Data from the three PREs anti group and individual interviews of seventh-grade teachers showed growth in performance and understanding of proportional relationships over the two-year period. Analysis of each of the PRE problems revealed an increase in the percent of teachers who correctly answered the problems and a tendency toward using more sophisticated proportional relationship strategies. However, choice of strategy appeared to depend on the context of the problem. Participants also tended over time to record multiple and more diverse strategies, increase the depth and detail of their written explanations, and include units along with numbers.

Interviews after the first year confirmed that experienced teachers placed in a new situation, with new curriculum and expectations of using new instructional approaches, often revert to "novice" status, concerned primarily with survival (Borko & Livingston, 1989). However, individual interviews conducted after the second year showed that teachers were then ready to focus on student understanding of mathematics and were themselves learning new and important mathematics.

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Lewis, J. M. & Blunk, M. L. (2012). Reading between the lines: Teaching linear algebra. Journal of Curriculum Studies, 44(4), 515-536.

ABSTRACT: This paper compares lessons on linear equations from the same curriculum materials taught by two teachers of different levels of mathematical knowledge for teaching (MKT). The analysis indicates that the mathematical quality of instruction in these two classrooms appears to be a function of differences in MKT. Although the two teachers were teaching from the same curriculum materials, the teacher with higher MKT had more complete and concise ways to describe key concepts, had multiple ways to represent ideas about linear equations, could move nimbly among different mathematical expressions of linear relationships, and gave students a larger role in articulating the mathematical ideas of the lesson. However, curriculum materials seem to have moderated what would otherwise have been larger disparities in the quality of instruction between the two teachers. The lower-MKT teacher made minor mathematical errors, stayed on topic, and defined concepts in reasonably accurate ways when he followed the curriculum materials closely.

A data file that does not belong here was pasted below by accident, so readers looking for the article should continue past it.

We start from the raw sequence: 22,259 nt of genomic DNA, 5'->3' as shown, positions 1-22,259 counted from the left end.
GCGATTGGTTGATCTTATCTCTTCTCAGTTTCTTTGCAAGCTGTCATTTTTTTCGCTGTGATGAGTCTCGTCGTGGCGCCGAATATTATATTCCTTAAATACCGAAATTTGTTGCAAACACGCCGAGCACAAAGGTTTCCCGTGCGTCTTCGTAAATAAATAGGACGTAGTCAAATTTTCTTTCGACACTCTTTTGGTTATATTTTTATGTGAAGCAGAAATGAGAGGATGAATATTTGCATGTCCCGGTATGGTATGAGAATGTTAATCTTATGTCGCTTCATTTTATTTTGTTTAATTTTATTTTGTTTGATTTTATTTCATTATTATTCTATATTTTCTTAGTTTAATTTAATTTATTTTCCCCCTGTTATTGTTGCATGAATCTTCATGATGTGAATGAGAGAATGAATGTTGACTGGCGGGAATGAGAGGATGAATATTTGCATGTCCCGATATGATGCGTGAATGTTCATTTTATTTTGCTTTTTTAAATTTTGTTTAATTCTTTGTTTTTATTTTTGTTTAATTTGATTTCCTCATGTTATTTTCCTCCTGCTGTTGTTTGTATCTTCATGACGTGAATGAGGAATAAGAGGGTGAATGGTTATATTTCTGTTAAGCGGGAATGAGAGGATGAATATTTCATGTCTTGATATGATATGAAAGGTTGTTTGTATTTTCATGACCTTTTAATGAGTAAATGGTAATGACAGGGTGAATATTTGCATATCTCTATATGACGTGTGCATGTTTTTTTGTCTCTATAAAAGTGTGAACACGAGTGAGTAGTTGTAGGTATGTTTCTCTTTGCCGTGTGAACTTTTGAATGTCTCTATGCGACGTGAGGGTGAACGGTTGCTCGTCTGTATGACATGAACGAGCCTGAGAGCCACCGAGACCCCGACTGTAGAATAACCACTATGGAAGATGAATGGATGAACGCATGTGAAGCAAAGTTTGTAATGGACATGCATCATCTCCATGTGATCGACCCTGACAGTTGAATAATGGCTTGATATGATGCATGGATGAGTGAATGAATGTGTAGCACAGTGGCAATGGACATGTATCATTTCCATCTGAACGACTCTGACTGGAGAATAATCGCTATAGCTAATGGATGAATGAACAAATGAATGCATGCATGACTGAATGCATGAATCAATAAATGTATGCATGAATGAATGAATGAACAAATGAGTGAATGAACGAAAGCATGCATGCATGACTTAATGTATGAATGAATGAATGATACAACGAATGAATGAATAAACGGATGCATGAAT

Sleep, L., & Eskelson, S. L. (2012). MKT and curriculum materials are only part of the story: Insights from a lesson on fractions. Journal of Curriculum Studies, 44(4), 537-558.

ABSTRACT: This paper investigates the contribution of mathematical knowledge for teaching (MKT) and curriculum materials to the mathematical quality of instruction by comparing the enactment of a fractions problem taught by two teachers with differing MKT. It was found that MKT seem to support teachers’ precise use of mathematical language and to prevent errors; the curriculum materials provided a rich representational context for mathematical work. However, teachers’ orientations toward mathematics and mathematics teaching and their goals for student learning also seemed to contribute to their use of curriculum materials to engage students with rich mathematics and to support students’ participation in the development of the mathematics. Although orientations and goals made it more likely for a teacher to use multiple representations and elicit multiple solution methods, MKT was needed to productively use these elements in instruction. Based on this analysis, it is argued that there are aspects of developing orientations and goals that are related to MKT.

Stevens, B. B. A. (2005). The development of pedagogical content knowledge of a mathematics teaching intern: The role of collaboration, curriculum, and classroom context. (Doctoral dissertation). Retrieved from Dissertation Abstracts International, 67(9). (ProQuest ID No. 1212777591)

ABSTRACT: In this study I examined the role of collaboration, curriculum, and the classroom context in the development of pedagogical content knowledge of a mathematics teaching intern. Additionally, I investigated the nature of the collaborative process between the teaching intern and his mentor teacher as they collaborated on action (during structured planning time) and in action (while students were present). The teaching internship resided in a seventh-grade mathematics classroom during the teaching of a probability unit from a standards-based curriculum, Connected Mathematics Project.

Using existing research, a conceptual framework was developed and multiple data sources (audio taped collaborations, observations of the intern's teaching practices, semi structured interviews, and a mathematics pedagogy assessment) were analyzed in order to understand the teaching intern's development of knowledge of instructional strategies, knowledge of student understandings, curricular knowledge, and conceptions of purpose for teaching probability.